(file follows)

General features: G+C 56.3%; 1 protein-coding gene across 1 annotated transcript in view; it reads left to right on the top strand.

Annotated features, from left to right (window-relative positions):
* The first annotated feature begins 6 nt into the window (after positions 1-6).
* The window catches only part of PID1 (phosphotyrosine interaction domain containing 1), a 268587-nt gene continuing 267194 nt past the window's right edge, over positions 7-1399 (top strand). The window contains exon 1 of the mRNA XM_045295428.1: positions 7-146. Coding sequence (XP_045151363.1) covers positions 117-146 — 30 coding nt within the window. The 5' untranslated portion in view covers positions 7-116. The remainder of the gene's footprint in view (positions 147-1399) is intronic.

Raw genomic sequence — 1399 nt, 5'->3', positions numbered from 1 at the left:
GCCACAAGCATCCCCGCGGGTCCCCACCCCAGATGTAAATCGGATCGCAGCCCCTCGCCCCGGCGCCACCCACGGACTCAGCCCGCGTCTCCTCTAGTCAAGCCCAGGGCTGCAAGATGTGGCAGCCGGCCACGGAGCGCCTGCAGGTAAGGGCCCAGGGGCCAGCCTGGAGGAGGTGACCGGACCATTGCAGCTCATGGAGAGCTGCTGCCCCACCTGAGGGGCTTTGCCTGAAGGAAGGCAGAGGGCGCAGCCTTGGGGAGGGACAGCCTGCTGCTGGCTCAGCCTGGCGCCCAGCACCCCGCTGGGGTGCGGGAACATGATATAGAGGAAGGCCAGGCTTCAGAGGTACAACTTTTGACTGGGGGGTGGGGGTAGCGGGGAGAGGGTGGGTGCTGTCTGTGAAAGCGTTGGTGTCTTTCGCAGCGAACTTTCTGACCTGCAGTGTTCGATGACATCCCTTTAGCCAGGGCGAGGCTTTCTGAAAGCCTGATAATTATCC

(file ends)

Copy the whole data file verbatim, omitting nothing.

General features: G+C 56.3%; 1 protein-coding gene across 1 annotated transcript in view; it reads left to right on the top strand.

Annotated features, from left to right (window-relative positions):
* The first annotated feature begins 6 nt into the window (after positions 1-6).
* The window catches only part of PID1 (phosphotyrosine interaction domain containing 1), a 268587-nt gene continuing 267194 nt past the window's right edge, over positions 7-1399 (top strand). The window contains exon 1 of the mRNA XM_045295428.1: positions 7-146. Coding sequence (XP_045151363.1) covers positions 117-146 — 30 coding nt within the window. The 5' untranslated portion in view covers positions 7-116. The remainder of the gene's footprint in view (positions 147-1399) is intronic.

Raw genomic sequence — 1399 nt, 5'->3', positions numbered from 1 at the left:
GCCACAAGCATCCCCGCGGGTCCCCACCCCAGATGTAAATCGGATCGCAGCCCCTCGCCCCGGCGCCACCCACGGACTCAGCCCGCGTCTCCTCTAGTCAAGCCCAGGGCTGCAAGATGTGGCAGCCGGCCACGGAGCGCCTGCAGGTAAGGGCCCAGGGGCCAGCCTGGAGGAGGTGACCGGACCATTGCAGCTCATGGAGAGCTGCTGCCCCACCTGAGGGGCTTTGCCTGAAGGAAGGCAGAGGGCGCAGCCTTGGGGAGGGACAGCCTGCTGCTGGCTCAGCCTGGCGCCCAGCACCCCGCTGGGGTGCGGGAACATGATATAGAGGAAGGCCAGGCTTCAGAGGTACAACTTTTGACTGGGGGGTGGGGGTAGCGGGGAGAGGGTGGGTGCTGTCTGTGAAAGCGTTGGTGTCTTTCGCAGCGAACTTTCTGACCTGCAGTGTTCGATGACATCCCTTTAGCCAGGGCGAGGCTTTCTGAAAGCCTGATAATTATCC